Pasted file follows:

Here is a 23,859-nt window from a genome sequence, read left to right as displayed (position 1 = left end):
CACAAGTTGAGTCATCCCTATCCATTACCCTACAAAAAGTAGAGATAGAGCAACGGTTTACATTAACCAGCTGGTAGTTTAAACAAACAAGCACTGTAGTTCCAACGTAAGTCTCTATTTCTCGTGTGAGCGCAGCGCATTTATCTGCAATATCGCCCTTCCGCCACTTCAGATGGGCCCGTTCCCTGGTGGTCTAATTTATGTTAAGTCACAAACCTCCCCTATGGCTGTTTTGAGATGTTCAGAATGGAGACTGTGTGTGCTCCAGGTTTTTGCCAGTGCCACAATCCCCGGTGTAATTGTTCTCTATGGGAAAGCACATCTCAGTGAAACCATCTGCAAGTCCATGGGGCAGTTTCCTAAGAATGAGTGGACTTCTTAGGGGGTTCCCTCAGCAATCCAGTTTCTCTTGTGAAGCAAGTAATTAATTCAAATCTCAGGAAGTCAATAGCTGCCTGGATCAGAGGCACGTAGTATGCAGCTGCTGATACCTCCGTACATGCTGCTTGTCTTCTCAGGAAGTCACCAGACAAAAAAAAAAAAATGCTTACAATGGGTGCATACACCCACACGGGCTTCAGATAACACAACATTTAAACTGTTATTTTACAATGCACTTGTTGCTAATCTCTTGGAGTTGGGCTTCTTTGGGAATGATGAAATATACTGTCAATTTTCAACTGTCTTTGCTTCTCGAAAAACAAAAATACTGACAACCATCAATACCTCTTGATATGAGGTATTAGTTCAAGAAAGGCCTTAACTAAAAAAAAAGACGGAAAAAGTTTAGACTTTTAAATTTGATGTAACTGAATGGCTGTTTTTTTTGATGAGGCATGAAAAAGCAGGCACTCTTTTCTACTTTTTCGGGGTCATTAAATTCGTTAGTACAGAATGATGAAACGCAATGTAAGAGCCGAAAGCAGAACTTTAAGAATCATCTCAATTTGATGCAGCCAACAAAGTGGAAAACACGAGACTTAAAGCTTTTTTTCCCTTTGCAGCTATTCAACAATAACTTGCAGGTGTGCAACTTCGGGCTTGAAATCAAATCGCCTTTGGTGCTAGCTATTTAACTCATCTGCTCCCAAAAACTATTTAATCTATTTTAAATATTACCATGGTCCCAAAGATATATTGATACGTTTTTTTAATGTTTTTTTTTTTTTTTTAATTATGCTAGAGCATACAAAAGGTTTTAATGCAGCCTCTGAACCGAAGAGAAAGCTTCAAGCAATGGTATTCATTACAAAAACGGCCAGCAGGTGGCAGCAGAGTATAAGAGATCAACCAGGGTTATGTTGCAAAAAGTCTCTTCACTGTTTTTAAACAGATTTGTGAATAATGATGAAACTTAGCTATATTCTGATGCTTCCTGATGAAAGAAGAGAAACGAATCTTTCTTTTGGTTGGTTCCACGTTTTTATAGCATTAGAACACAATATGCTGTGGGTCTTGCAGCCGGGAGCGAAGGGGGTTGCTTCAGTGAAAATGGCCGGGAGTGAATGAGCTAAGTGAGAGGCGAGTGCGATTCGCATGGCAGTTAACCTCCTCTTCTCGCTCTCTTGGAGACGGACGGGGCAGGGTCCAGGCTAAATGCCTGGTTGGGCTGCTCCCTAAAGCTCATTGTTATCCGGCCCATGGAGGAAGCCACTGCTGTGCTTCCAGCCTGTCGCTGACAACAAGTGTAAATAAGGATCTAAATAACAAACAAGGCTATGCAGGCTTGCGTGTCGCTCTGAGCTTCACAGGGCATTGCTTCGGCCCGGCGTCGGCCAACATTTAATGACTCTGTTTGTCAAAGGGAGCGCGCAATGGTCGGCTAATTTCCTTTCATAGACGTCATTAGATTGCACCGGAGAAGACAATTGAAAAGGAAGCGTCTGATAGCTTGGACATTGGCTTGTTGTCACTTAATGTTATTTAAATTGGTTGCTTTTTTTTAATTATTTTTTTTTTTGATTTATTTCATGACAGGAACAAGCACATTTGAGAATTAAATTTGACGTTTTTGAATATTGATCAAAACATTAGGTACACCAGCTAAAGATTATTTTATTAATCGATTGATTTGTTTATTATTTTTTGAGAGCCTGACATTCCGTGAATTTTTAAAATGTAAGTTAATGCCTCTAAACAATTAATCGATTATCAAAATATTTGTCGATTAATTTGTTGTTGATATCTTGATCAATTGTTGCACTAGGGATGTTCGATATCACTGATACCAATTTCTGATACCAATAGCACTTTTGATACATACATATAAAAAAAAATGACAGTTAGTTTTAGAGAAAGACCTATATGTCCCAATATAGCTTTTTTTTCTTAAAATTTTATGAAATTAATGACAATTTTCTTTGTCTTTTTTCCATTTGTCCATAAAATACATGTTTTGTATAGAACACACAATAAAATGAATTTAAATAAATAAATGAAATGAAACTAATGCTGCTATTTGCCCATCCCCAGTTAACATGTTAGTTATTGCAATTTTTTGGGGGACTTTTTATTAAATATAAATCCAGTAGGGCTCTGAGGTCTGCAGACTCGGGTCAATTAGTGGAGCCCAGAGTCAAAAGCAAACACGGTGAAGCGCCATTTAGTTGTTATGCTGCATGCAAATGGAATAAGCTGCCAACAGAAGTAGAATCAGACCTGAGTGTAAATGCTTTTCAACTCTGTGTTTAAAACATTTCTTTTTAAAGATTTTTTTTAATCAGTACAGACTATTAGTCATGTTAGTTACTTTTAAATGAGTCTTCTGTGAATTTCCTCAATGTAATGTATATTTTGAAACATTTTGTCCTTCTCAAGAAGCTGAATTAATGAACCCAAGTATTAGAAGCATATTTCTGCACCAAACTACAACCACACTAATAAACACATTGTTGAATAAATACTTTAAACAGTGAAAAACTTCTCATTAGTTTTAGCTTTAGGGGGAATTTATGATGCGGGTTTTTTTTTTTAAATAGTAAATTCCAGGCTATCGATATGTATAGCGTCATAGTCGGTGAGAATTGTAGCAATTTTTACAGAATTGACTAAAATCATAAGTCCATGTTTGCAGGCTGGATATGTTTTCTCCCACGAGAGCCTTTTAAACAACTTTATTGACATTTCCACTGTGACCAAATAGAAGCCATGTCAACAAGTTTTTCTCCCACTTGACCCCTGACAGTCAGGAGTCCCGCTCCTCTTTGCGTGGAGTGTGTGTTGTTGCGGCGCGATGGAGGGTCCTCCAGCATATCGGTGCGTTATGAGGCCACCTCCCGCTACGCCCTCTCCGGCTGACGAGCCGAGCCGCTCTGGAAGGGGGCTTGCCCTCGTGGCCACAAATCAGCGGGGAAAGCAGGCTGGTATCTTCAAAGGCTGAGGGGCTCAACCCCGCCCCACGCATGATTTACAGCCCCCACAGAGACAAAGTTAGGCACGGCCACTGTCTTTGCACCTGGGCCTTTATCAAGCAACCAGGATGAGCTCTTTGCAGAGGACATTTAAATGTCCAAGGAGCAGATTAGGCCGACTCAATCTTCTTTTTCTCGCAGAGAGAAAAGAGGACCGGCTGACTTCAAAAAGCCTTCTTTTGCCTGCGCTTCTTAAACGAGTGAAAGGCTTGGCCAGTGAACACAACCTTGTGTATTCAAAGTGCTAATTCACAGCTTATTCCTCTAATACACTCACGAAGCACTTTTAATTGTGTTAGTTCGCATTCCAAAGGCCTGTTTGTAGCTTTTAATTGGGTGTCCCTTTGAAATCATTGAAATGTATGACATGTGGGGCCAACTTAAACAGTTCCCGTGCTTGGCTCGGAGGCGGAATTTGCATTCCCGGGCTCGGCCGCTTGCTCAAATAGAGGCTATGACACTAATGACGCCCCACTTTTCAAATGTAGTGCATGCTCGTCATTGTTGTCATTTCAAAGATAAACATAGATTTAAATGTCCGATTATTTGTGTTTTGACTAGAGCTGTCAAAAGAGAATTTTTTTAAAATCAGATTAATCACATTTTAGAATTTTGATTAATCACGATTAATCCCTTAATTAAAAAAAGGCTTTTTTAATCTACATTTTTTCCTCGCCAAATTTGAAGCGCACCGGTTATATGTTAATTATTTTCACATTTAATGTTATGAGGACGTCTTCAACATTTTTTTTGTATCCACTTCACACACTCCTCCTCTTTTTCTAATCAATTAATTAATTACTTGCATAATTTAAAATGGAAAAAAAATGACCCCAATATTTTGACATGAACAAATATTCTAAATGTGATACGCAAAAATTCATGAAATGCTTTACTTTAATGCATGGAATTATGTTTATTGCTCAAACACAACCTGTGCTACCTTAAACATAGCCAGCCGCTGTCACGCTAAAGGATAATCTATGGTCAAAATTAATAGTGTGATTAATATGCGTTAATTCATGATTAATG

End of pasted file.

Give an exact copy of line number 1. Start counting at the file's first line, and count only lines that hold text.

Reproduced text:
Here is a 23,859-nt window from a genome sequence, read left to right as displayed (position 1 = left end):